1 of 2
August Miller, Deseret Morning News
Guatemala's Wendy Widmann de Berger, center, talks to quilters Annette Johnson, left, and Kathryn Graham, right, at the LDS Humanitarian Center.

Guatemala first lady Wendy Widmann de Berger's eyes lit up as she examined quilts housed at the LDS Humanitarian Center on Thursday.

As she toured the center, Berger, who also serves as head of Guatemala's office of social work, explained that one of her first projects had involved helping women develop their sewing skills into entrepreneurism.

"I had to go to night school to learn how to quilt," she said.

The tour was part of the first lady's visit to Utah, where today she'll be honored by the micro-loan development foundation Enterprise Mentors International for her efforts to improve the quality of life for women and children.

After the tour, she told members of the media that she saw examples in Utah that could be duplicated in her country. She also downplayed American concerns that international adoptions with Guatemala may be discontinued.

"Adoptions will continue," Berger said. "No child should be left without a family."

Adoption agencies and prospective adoptive parents are concerned because the Central American nation has set a deadline for itself to come into compliance with the Hague Convention on International Adoptions by Jan. 1. However, the nation's congress has yet to vote on a bill that would create and fund a government agency to oversee adoptions and other measures related to the treaty.

When the United States comes into compliance with the Hague Convention sometime next year, it won't be able to continue adoptions with Guatemala unless that nation is also in compliance. The uncertainty has led the State Department to post a caution against starting the adoption process in Guatemala.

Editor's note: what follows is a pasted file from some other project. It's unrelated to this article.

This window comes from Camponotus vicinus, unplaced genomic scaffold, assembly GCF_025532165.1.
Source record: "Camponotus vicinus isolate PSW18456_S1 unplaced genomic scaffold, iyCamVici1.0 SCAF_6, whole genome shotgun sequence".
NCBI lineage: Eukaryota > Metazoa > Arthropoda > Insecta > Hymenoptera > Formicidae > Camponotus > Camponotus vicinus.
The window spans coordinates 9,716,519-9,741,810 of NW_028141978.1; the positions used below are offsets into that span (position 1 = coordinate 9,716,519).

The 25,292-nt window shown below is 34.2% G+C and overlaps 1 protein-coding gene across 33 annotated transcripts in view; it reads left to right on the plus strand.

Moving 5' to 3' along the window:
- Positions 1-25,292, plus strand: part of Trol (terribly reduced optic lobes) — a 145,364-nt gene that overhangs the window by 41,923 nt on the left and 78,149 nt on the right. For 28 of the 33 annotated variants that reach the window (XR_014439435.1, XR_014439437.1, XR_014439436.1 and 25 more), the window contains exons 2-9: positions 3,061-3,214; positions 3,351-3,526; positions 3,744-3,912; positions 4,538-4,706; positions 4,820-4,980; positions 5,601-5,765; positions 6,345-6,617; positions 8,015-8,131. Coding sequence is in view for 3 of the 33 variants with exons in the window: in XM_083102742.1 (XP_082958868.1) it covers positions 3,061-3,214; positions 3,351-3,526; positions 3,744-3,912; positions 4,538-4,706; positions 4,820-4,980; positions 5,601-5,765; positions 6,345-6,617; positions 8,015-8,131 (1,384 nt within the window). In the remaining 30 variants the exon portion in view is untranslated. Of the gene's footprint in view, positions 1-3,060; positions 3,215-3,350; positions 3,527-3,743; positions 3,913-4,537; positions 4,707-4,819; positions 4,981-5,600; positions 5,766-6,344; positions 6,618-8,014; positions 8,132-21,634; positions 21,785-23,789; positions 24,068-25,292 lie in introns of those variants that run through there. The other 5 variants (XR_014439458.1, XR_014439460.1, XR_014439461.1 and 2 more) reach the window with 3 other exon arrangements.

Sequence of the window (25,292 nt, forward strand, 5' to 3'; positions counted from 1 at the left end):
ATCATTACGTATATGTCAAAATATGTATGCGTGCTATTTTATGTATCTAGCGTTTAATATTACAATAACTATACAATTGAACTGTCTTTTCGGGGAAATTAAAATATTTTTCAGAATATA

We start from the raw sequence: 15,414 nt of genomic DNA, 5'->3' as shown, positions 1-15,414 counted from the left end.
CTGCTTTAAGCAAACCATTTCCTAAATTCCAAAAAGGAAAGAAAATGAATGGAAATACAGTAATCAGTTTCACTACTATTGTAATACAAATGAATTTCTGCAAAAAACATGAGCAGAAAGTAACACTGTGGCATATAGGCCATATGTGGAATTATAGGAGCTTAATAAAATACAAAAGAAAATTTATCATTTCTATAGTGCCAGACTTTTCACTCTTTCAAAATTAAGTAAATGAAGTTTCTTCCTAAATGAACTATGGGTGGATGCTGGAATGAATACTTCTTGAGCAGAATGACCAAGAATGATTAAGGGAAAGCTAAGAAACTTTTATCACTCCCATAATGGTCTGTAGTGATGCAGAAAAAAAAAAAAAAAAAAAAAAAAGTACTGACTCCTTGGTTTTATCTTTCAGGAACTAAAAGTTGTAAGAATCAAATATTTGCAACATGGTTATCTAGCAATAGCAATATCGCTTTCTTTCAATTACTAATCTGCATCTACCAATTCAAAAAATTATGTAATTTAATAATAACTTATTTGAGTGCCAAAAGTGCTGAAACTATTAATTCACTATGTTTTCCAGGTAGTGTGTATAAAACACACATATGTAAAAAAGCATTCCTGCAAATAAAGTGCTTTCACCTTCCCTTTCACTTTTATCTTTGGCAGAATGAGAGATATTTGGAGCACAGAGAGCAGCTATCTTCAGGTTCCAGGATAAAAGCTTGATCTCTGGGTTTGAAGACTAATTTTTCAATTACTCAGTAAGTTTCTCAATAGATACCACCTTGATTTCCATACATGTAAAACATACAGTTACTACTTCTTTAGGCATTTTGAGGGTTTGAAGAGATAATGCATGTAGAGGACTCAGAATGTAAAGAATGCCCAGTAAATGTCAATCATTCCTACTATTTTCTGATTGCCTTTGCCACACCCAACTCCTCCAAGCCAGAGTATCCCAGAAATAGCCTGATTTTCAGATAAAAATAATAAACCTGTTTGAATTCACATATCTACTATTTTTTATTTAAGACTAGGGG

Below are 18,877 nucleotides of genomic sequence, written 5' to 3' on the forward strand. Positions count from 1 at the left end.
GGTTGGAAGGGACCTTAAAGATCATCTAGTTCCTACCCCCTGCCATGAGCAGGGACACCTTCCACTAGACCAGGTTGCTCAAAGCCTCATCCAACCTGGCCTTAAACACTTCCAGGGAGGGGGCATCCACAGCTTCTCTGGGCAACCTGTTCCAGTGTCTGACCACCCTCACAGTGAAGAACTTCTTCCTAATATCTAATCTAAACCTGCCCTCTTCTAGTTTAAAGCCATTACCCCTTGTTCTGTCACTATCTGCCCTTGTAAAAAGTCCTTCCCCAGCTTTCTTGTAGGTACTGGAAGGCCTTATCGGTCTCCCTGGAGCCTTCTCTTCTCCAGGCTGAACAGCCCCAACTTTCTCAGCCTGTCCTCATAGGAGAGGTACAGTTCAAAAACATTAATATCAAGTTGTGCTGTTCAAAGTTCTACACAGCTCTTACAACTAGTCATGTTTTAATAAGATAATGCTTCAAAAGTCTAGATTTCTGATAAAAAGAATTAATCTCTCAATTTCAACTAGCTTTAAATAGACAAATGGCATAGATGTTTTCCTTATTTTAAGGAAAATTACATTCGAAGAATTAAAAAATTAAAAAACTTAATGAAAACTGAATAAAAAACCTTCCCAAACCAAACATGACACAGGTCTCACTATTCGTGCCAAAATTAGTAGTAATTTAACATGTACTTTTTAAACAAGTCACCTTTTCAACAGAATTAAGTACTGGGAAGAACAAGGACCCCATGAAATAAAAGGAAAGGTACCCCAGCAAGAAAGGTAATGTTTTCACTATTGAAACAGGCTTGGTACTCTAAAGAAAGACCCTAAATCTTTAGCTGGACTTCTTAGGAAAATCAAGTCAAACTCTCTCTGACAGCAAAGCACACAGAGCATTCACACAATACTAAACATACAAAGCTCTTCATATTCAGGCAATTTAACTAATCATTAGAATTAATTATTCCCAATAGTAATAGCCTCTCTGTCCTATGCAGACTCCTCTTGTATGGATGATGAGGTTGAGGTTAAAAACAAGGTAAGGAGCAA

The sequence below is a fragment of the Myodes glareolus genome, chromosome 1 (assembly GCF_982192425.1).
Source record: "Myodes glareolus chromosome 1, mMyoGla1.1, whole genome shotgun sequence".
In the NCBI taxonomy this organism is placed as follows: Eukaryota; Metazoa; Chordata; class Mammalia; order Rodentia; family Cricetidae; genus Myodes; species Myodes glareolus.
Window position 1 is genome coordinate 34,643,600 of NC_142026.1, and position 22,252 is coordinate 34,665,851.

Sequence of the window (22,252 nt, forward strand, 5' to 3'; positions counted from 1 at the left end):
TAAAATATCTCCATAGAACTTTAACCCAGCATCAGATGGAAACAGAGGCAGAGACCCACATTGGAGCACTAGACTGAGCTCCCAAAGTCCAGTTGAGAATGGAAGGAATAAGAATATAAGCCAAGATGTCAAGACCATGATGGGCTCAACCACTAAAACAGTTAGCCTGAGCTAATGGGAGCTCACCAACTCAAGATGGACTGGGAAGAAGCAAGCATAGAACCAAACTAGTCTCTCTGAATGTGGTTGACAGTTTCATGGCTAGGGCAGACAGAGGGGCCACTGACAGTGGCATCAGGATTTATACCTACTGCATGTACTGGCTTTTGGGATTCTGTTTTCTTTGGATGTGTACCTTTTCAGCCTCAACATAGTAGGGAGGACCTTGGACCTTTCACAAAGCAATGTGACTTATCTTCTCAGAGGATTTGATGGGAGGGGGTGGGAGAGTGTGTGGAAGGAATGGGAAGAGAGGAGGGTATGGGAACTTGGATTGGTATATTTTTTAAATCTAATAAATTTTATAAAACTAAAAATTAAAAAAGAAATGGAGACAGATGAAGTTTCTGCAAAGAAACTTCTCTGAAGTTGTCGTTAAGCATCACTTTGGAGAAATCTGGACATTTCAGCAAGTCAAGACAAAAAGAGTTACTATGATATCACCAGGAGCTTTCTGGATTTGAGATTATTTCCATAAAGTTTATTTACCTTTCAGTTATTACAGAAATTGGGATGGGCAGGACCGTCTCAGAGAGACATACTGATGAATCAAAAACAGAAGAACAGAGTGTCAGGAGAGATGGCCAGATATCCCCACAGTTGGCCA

But on Thursday, Berger said her government is taking steps to come into compliance with the treaty and expressed confidence that her congress would enact the legislation. In the end, she said, the law will mean more transparency so that mothers will know their children are being taken care of.

"As soon as we get the law, we'll be working on the transition," Berger said. "At the end we want the children's best interest."

Berger also used the visit to tout her "Creciendo Bien" (Growing Well) program during talks to students at Utah Valley State College and Brigham Young University. The program helps women in rural areas learn about nutrition and hygiene while empowering them to keep the program self-sustaining.

The program has so far reached over 170,000 women, she said.

"It's giving the women the opportunity," she said. "We're all working toward giving Guatemalans a better life. ... We are striving to to be productive, competitive. We can't be if we're fighting malnutrition."

Berger's husband's term ends in January, and she says she's confident the next first lady will continue efforts to improve lives in rural Guatemala. Still, she says, in order to curb out-migration, international "technical assistance" is needed to develop an open market and help women be able to support themselves.

E-mail: [email protected]